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dc.contributor.authorYang, Lingjian
dc.contributor.authorWest, Catharine M L
dc.date.accessioned2018-04-15T17:08:58Z
dc.date.available2018-04-15T17:08:58Z
dc.date.issued2018-03-20
dc.identifier.citationHypoxia gene expression signatures as predictive biomarkers for personalising radiotherapy. 2018, Br J Radiolen
dc.identifier.issn1748-880X
dc.identifier.pmid29513038
dc.identifier.doi10.1259/bjr.20180036
dc.identifier.urihttp://hdl.handle.net/10541/620883
dc.description.abstractHypoxia is a generic micro-environmental factor of solid tumours. High levels of hypoxia lead to resistance to radiotherapy, which can be targeted by adding hypoxia-modifying therapy to improve clinical outcomes. Not all patients benefit from hypoxia-modifying therapy, and there is a need for biomarkers to enable progression to biologically personalised radiotherapy. Gene expression signatures are a relatively new category of biomarkers that can reflect tumour hypoxia. This article reviews the published hypoxia gene signatures, summarising their development and validation. The challenges of gene signature derivation and development, and advantages and disadvantages in comparison with other hypoxia biomarkers are also discussed. Current evidence supports investment in gene signatures as a promising hypoxia biomarker approach for clinical utility.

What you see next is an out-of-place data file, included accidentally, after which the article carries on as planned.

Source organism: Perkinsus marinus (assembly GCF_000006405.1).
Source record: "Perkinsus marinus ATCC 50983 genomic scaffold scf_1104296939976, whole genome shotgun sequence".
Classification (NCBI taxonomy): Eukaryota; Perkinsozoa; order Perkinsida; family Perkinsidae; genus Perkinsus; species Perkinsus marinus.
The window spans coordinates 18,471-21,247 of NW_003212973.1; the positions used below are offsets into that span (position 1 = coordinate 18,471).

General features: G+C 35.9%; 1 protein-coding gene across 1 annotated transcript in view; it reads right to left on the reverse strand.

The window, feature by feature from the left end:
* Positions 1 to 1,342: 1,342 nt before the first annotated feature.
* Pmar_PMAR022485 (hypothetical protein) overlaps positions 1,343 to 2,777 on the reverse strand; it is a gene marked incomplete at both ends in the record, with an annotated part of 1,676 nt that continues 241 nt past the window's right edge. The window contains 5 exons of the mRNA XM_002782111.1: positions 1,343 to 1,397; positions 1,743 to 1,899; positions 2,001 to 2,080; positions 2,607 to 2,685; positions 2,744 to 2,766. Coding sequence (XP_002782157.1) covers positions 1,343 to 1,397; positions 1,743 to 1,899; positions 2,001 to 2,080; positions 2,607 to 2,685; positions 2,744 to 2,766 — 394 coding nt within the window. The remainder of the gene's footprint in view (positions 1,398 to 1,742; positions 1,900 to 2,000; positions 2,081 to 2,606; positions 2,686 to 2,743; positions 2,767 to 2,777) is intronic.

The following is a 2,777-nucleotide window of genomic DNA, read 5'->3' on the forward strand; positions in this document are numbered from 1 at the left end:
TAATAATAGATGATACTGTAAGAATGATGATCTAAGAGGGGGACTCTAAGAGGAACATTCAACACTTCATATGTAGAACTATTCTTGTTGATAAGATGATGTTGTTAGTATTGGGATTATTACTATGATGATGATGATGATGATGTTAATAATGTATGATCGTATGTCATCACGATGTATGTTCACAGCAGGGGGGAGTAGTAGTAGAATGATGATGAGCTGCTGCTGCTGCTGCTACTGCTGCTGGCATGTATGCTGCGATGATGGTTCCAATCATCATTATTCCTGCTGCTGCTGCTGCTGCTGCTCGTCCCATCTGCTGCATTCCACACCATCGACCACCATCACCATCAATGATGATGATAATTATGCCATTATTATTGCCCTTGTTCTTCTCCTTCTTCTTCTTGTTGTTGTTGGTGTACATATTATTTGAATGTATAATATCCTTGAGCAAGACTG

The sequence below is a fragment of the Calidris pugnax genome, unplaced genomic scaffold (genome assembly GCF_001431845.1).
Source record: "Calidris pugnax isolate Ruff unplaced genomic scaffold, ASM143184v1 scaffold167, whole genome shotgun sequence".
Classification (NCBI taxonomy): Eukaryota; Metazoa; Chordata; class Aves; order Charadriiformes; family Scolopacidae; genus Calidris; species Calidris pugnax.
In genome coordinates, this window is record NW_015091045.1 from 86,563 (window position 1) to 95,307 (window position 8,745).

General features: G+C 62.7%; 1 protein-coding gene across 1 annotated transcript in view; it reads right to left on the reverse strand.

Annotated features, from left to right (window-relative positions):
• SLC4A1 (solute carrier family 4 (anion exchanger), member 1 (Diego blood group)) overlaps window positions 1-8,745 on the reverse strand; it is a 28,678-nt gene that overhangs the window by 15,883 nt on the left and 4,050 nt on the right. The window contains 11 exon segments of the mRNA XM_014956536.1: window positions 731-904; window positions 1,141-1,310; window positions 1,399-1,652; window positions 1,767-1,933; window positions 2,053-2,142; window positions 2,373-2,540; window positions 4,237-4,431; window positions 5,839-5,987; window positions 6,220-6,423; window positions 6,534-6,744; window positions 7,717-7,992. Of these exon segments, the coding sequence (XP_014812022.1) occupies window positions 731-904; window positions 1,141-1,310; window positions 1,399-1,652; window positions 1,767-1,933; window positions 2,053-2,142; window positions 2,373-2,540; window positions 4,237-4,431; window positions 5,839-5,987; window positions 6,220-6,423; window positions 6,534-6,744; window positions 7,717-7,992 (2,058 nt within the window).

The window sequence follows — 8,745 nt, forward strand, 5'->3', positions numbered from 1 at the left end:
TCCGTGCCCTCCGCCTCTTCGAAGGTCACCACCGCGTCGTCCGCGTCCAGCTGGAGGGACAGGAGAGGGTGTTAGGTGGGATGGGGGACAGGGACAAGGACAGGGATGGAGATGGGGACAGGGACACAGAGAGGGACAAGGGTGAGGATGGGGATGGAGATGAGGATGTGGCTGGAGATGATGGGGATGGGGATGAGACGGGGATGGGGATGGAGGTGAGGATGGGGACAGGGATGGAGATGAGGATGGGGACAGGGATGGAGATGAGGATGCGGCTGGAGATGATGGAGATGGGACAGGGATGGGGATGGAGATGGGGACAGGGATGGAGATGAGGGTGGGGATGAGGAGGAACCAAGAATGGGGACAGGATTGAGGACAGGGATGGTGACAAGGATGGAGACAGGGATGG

dc.language.isoenen
dc.rightsArchived with thanks to The British journal of radiologyen
dc.titleHypoxia gene expression signatures as predictive biomarkers for personalising radiotherapy.en
dc.typeArticleen
dc.contributor.departmentTranslational Radiobiology Group, Division of Cancer Sciences, University of Manchester, Manchester Academic Health Science Centre, Christie Hospital NHS Foundation Trust , Manchester , UKen
dc.identifier.journalThe British Journal of Radiologyen
html.description.abstractHypoxia is a generic micro-environmental factor of solid tumours. High levels of hypoxia lead to resistance to radiotherapy, which can be targeted by adding hypoxia-modifying therapy to improve clinical outcomes. Not all patients benefit from hypoxia-modifying therapy, and there is a need for biomarkers to enable progression to biologically personalised radiotherapy. Gene expression signatures are a relatively new category of biomarkers that can reflect tumour hypoxia. This article reviews the published hypoxia gene signatures, summarising their development and validation. The challenges of gene signature derivation and development, and advantages and disadvantages in comparison with other hypoxia biomarkers are also discussed. Current evidence supports investment in gene signatures as a promising hypoxia biomarker approach for clinical utility.


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